Heavily influenced by her psychoanalyst mother, young São Paulo-based sculptress Anaísa Franco's work aims to answer the question: Why can't everything be alive?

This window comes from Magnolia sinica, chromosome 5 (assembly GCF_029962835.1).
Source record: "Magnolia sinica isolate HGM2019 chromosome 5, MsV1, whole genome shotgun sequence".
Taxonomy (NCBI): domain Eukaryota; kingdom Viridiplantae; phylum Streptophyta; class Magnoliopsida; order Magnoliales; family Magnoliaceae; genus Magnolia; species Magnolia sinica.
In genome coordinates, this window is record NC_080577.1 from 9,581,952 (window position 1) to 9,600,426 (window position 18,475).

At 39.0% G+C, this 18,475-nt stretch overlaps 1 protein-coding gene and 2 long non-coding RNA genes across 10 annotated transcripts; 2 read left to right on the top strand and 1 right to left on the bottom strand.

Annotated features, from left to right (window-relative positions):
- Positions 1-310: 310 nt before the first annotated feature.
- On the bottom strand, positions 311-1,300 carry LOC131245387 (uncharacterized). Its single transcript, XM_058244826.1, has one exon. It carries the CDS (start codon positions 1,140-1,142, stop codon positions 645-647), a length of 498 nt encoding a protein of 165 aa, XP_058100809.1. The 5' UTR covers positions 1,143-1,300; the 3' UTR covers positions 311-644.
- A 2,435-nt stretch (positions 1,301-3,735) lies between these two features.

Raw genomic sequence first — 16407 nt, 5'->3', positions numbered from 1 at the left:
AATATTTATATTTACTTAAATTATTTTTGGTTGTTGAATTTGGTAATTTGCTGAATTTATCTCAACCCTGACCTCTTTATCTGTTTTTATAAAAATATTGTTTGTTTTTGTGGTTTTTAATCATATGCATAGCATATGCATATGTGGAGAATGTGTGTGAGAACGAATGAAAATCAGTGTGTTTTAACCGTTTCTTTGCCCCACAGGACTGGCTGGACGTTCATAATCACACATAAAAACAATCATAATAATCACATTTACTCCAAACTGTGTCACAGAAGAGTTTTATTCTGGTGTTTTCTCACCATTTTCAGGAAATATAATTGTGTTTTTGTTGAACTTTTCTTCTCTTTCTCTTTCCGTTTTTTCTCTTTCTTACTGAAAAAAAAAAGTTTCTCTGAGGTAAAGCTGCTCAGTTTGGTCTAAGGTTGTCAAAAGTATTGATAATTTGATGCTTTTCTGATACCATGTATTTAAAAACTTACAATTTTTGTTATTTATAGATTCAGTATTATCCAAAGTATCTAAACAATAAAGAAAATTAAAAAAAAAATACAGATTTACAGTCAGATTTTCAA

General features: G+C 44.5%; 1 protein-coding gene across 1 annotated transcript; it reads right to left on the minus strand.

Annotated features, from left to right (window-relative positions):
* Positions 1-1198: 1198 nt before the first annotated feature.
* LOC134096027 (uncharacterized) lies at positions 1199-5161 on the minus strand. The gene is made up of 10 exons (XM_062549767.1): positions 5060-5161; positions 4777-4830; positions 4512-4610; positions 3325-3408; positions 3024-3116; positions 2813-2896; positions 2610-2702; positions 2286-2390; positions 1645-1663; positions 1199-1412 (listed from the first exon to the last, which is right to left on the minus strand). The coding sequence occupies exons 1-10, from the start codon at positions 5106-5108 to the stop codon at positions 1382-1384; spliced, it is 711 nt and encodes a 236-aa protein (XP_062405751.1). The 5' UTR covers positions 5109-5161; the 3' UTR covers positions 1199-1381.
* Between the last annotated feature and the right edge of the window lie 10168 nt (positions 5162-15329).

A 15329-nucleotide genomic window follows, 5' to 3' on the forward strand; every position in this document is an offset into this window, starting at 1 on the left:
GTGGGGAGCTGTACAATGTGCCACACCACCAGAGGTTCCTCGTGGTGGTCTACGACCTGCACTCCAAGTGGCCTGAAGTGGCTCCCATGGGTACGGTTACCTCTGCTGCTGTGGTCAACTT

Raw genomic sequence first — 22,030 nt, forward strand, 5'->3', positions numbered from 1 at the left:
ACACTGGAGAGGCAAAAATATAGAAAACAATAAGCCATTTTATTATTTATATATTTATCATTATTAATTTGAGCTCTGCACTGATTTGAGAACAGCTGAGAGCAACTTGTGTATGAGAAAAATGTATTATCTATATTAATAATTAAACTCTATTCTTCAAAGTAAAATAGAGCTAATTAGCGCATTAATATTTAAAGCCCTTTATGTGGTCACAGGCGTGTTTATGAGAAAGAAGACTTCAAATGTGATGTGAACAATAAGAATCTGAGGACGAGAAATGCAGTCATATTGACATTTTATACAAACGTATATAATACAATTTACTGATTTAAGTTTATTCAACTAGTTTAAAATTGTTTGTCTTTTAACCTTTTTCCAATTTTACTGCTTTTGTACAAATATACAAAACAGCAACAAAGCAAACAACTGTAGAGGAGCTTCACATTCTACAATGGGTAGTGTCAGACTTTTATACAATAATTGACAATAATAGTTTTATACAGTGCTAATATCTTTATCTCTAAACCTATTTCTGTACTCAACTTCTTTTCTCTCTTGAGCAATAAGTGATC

Adding a little zap of electricity, networked computers or Bluetooth capabilities, Franco embeds personality and emotion into her otherwise inanimate artworks. As seen in the spindly, spider-like Controlled Dream Machine, she pairs her creations with animated digital imagery that serves as the sculpture's imagination—and psychology. For Franco, all that is new is exciting, which is one of the main reasons she chooses to work with technology. "Electricity is life, we are electrical beings. What interests me is the electricity in digital, taking the objects out of their inertia and giving them a life," Franco says in our Creator profile video (above). Another important part of the Franco's work is audience participation, which expands the meaning of each piece, provoking emotions, thoughts and feelings. That's why we chose to exhibit Expanded Eye at our 2010 São Paulo event. The interactive, giant suspended eye regards the viewer with an infrared camera, projecting the person's own eyes into the sculpture, giving the viewer immediate and introspective feedback.